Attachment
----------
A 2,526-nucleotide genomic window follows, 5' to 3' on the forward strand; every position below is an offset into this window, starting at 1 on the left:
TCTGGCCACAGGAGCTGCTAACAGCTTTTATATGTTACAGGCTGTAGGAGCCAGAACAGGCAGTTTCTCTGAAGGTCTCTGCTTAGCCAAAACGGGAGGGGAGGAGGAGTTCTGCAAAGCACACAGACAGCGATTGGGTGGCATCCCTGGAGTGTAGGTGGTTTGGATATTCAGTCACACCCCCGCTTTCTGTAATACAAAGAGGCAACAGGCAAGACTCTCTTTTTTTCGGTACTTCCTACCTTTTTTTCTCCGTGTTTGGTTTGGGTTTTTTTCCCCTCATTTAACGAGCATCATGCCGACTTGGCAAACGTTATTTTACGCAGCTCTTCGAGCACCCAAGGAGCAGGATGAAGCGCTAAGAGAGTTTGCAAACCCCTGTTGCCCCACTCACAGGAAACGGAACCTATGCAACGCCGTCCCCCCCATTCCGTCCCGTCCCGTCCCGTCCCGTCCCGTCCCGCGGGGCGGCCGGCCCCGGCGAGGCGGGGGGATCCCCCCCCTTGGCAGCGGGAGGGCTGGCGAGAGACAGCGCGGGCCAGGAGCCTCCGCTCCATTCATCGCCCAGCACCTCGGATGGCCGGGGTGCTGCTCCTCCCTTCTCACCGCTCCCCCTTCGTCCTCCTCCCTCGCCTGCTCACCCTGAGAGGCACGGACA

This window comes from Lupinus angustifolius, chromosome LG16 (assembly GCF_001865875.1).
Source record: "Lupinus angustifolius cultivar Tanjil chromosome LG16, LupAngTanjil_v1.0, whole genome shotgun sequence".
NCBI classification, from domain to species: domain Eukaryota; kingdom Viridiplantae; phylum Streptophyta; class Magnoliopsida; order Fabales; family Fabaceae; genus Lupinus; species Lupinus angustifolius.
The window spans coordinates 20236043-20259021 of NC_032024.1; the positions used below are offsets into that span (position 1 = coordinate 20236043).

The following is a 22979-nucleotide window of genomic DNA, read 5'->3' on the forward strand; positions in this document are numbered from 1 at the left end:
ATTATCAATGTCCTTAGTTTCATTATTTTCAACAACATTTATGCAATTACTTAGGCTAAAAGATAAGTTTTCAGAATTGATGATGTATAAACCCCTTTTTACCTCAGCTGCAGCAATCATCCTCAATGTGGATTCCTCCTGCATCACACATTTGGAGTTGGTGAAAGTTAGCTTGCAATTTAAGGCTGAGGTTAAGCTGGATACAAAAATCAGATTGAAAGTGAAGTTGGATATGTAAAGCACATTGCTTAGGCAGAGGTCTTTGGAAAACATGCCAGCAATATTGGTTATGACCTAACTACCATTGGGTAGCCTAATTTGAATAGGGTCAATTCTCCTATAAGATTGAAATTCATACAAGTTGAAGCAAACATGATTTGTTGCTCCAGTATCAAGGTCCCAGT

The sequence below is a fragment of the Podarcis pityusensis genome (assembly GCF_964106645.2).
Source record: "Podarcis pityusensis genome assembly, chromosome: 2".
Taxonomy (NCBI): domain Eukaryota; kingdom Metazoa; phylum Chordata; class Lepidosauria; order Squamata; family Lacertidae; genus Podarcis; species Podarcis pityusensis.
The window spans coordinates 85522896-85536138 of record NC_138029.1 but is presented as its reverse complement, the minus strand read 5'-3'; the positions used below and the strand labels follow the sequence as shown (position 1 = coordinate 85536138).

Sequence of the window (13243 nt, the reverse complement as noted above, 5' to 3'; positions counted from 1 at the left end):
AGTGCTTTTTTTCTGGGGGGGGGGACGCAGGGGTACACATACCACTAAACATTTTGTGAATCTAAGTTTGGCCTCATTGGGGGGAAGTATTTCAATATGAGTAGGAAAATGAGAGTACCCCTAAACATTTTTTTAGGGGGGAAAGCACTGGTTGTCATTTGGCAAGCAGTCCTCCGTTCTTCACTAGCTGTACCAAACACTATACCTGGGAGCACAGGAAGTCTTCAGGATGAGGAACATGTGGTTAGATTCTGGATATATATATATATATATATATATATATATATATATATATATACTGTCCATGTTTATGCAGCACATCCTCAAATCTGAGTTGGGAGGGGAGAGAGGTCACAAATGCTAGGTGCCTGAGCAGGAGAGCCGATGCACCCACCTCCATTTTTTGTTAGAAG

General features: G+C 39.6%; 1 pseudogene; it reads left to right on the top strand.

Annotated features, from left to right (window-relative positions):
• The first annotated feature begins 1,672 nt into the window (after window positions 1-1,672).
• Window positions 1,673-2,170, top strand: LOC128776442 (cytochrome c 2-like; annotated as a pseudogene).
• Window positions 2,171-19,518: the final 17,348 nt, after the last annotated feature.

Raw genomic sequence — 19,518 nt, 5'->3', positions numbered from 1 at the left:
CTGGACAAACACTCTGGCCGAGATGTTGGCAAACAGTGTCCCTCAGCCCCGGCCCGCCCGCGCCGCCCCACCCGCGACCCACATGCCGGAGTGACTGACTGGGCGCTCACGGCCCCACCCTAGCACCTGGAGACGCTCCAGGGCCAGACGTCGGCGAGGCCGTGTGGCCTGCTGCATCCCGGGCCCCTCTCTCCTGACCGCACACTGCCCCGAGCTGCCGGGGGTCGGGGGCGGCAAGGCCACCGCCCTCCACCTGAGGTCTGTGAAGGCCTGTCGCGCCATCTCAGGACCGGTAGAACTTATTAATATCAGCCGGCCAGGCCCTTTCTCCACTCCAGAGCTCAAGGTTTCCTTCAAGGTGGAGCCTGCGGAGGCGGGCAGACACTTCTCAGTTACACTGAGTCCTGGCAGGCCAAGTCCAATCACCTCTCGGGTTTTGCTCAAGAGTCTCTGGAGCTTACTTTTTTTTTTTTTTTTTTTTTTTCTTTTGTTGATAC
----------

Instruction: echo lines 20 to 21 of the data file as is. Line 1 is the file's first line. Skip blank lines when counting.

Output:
Raw genomic sequence — 19,518 nt, 5'->3', positions numbered from 1 at the left:
CTGGACAAACACTCTGGCCGAGATGTTGGCAAACAGTGTCCCTCAGCCCCGGCCCGCCCGCGCCGCCCCACCCGCGACCCACATGCCGGAGTGACTGACTGGGCGCTCACGGCCCCACCCTAGCACCTGGAGACGCTCCAGGGCCAGACGTCGGCGAGGCCGTGTGGCCTGCTGCATCCCGGGCCCCTCTCTCCTGACCGCACACTGCCCCGAGCTGCCGGGGGTCGGGGGCGGCAAGGCCACCGCCCTCCACCTGAGGTCTGTGAAGGCCTGTCGCGCCATCTCAGGACCGGTAGAACTTATTAATATCAGCCGGCCAGGCCCTTTCTCCACTCCAGAGCTCAAGGTTTCCTTCAAGGTGGAGCCTGCGGAGGCGGGCAGACACTTCTCAGTTACACTGAGTCCTGGCAGGCCAAGTCCAATCACCTCTCGGGTTTTGCTCAAGAGTCTCTGGAGCTTACTTTTTTTTTTTTTTTTTTTTTTTCTTTTGTTGATAC